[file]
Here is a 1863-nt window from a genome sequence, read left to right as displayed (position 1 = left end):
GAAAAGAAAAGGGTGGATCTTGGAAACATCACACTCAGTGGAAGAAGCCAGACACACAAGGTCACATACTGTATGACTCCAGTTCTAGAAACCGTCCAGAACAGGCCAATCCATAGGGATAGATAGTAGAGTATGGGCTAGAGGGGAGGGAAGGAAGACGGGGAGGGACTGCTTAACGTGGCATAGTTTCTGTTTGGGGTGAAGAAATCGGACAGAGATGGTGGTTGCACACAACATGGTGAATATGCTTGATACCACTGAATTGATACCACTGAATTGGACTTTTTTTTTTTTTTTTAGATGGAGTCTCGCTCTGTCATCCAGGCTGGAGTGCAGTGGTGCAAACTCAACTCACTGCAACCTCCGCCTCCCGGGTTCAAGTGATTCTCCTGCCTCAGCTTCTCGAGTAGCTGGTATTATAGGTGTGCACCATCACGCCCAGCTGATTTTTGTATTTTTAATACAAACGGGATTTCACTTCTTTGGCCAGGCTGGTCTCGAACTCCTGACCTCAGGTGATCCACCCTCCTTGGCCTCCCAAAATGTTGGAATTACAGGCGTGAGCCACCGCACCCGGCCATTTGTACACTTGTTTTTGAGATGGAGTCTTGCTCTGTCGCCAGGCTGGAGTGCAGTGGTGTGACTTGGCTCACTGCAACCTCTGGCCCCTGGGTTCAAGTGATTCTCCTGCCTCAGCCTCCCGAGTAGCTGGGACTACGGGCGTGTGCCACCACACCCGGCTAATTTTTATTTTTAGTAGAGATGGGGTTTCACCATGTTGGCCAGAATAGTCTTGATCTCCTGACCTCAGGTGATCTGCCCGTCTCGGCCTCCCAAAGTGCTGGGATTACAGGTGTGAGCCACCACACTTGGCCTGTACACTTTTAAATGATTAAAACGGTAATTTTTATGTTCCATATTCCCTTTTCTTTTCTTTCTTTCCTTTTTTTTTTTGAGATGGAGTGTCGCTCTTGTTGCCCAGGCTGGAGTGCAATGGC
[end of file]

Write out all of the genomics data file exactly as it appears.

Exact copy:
Here is a 1863-nt window from a genome sequence, read left to right as displayed (position 1 = left end):
GAAAAGAAAAGGGTGGATCTTGGAAACATCACACTCAGTGGAAGAAGCCAGACACACAAGGTCACATACTGTATGACTCCAGTTCTAGAAACCGTCCAGAACAGGCCAATCCATAGGGATAGATAGTAGAGTATGGGCTAGAGGGGAGGGAAGGAAGACGGGGAGGGACTGCTTAACGTGGCATAGTTTCTGTTTGGGGTGAAGAAATCGGACAGAGATGGTGGTTGCACACAACATGGTGAATATGCTTGATACCACTGAATTGATACCACTGAATTGGACTTTTTTTTTTTTTTTTAGATGGAGTCTCGCTCTGTCATCCAGGCTGGAGTGCAGTGGTGCAAACTCAACTCACTGCAACCTCCGCCTCCCGGGTTCAAGTGATTCTCCTGCCTCAGCTTCTCGAGTAGCTGGTATTATAGGTGTGCACCATCACGCCCAGCTGATTTTTGTATTTTTAATACAAACGGGATTTCACTTCTTTGGCCAGGCTGGTCTCGAACTCCTGACCTCAGGTGATCCACCCTCCTTGGCCTCCCAAAATGTTGGAATTACAGGCGTGAGCCACCGCACCCGGCCATTTGTACACTTGTTTTTGAGATGGAGTCTTGCTCTGTCGCCAGGCTGGAGTGCAGTGGTGTGACTTGGCTCACTGCAACCTCTGGCCCCTGGGTTCAAGTGATTCTCCTGCCTCAGCCTCCCGAGTAGCTGGGACTACGGGCGTGTGCCACCACACCCGGCTAATTTTTATTTTTAGTAGAGATGGGGTTTCACCATGTTGGCCAGAATAGTCTTGATCTCCTGACCTCAGGTGATCTGCCCGTCTCGGCCTCCCAAAGTGCTGGGATTACAGGTGTGAGCCACCACACTTGGCCTGTACACTTTTAAATGATTAAAACGGTAATTTTTATGTTCCATATTCCCTTTTCTTTTCTTTCTTTCCTTTTTTTTTTTGAGATGGAGTGTCGCTCTTGTTGCCCAGGCTGGAGTGCAATGGC